3. The range for a variable in a given year includes all participants' projections, from lowest to highest, for that variable in that year. Return to table
4. Longer-run projections for core PCE inflation are not collected. Return to table
As shown in figure 2, participants generally expected that the evolution of the economy relative to their objectives of maximum employment and 2 percent inflation would likely warrant further gradual increases in the federal funds rate. Compared with the projections they submitted in September, some participants raised their federal funds rate projections for 2018 and 2019, while several others lowered their projections, leaving the median projection for the federal funds rate in those years unchanged; the median projection for 2020 was slightly higher, and the median projection for the longer-run normal level of the federal funds rate was unchanged. Nearly all participants saw it as likely to be appropriate for the federal funds rate to rise above their estimates of its longer-run normal level at some point during the forecast period. Participants generally noted several sources of uncertainty about the future course of the federal funds rate, including the details of potential changes in tax policy, how those changes would affect the economy, and the range of factors influencing inflation over the medium term.
In general, participants viewed the uncertainty attached to their economic projections as broadly similar to the average of the past 20 years, and all participants saw the uncertainty associated with their projections for real GDP growth, the unemployment rate, and inflation as essentially unchanged from September. As in September, most participants judged the risks around their projections for economic growth, the unemployment rate, and inflation as broadly balanced.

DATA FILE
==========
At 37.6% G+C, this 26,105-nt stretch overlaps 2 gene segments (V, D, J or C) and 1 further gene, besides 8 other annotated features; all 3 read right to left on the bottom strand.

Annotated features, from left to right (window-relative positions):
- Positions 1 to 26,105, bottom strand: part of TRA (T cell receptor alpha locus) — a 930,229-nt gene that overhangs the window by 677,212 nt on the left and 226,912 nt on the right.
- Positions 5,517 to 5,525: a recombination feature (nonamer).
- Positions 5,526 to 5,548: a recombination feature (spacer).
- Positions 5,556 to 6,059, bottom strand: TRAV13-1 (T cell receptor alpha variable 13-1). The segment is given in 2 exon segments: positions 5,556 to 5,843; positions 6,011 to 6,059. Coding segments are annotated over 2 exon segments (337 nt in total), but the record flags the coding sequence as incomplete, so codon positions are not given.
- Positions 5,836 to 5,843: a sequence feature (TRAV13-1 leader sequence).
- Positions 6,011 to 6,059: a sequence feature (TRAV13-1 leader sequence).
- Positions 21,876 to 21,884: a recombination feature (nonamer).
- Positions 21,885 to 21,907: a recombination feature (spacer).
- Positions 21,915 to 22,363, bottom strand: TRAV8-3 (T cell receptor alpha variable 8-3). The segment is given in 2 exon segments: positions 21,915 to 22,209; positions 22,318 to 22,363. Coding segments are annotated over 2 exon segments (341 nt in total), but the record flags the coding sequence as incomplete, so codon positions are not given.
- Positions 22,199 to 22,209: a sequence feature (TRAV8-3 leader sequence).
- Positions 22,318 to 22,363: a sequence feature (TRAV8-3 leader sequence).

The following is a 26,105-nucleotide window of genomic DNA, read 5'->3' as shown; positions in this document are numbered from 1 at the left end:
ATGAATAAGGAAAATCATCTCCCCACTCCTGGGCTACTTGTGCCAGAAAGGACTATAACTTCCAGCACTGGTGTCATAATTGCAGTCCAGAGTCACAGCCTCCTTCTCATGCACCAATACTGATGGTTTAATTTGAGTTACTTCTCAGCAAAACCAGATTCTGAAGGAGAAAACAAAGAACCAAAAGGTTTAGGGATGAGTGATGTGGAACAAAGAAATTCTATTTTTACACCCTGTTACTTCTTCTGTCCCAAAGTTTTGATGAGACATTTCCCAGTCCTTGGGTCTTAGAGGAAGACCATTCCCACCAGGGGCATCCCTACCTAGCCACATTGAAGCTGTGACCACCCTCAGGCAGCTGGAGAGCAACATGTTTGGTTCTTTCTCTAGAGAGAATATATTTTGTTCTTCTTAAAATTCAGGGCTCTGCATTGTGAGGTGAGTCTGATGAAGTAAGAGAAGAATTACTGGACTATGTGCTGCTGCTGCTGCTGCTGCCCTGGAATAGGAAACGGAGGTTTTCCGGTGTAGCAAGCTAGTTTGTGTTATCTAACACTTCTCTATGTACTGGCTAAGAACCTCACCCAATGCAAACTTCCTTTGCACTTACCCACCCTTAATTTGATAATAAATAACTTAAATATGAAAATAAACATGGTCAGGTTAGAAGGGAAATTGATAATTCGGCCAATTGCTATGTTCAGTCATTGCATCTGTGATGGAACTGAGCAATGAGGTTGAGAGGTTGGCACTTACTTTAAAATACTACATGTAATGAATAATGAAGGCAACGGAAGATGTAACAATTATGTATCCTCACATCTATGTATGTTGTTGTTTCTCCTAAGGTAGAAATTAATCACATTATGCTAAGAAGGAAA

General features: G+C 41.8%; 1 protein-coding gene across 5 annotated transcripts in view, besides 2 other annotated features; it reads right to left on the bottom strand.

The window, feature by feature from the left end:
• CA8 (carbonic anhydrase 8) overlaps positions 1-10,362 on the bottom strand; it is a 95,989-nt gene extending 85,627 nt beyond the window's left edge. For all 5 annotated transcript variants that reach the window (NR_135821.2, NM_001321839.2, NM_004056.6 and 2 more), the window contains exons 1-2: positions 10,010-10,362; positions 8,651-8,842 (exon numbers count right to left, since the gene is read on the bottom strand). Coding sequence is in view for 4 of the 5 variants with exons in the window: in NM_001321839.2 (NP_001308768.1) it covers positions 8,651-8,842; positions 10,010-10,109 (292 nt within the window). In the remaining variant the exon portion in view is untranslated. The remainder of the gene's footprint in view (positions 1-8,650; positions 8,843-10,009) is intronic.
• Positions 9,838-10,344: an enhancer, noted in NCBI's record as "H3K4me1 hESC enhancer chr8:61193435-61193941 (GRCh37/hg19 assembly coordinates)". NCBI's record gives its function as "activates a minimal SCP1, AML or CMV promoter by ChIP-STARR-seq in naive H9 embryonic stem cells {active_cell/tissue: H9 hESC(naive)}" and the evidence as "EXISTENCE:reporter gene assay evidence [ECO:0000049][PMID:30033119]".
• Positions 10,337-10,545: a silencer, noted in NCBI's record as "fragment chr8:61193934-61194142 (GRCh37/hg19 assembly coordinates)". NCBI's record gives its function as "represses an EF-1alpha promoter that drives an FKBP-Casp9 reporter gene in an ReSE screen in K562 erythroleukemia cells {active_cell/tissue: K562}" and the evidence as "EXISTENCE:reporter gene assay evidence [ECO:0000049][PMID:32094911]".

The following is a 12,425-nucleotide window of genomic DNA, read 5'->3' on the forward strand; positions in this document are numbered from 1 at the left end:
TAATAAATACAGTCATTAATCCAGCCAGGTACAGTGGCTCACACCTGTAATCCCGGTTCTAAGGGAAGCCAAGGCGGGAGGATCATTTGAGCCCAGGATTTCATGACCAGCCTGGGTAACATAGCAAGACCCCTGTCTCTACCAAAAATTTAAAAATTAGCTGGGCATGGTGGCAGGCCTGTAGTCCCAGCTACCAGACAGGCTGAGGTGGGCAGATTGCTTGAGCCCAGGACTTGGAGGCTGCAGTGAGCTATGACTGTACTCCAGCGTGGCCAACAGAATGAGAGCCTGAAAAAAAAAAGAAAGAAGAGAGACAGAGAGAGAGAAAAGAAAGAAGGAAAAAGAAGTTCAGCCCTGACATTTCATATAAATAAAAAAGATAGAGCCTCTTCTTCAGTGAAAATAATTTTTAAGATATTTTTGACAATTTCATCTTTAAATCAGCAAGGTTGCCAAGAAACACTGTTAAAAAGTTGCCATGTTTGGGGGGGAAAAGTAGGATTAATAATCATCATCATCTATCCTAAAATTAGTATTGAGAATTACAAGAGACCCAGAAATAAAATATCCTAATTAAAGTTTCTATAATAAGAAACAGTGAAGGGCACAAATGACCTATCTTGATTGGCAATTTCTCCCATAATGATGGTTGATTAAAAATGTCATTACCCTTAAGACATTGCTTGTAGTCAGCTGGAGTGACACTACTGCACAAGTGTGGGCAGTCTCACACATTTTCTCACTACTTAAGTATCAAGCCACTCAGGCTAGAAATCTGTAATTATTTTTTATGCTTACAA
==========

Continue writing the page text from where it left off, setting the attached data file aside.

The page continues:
The Outlook for Economic Activity
The median of participants' projections for the growth rate of real GDP for 2018, conditional on their individual assessments of appropriate monetary policy, was 2.5 percent, the same as for 2017. The median projections for GDP growth in 2019 and 2020 were slightly lower, at 2.1 and 2.0 percent, respectively. Compared with the Summary of Economic Projections (SEP) from September, the median of the projections for real GDP growth for 2018 was notably higher, while the medians for real GDP growth for 2019 and 2020 were modestly higher. The median of projections for the longer-run normal rate of real GDP growth remained at 1.8 percent. Most participants pointed to changes in tax policy as likely to provide some boost to real GDP growth over the forecast period; in September, fewer than half of the participants incorporated prospective tax policy changes in their projections. Several participants indicated that they had marked up their estimates of the magnitude of tax cuts, relative to their assumptions in September.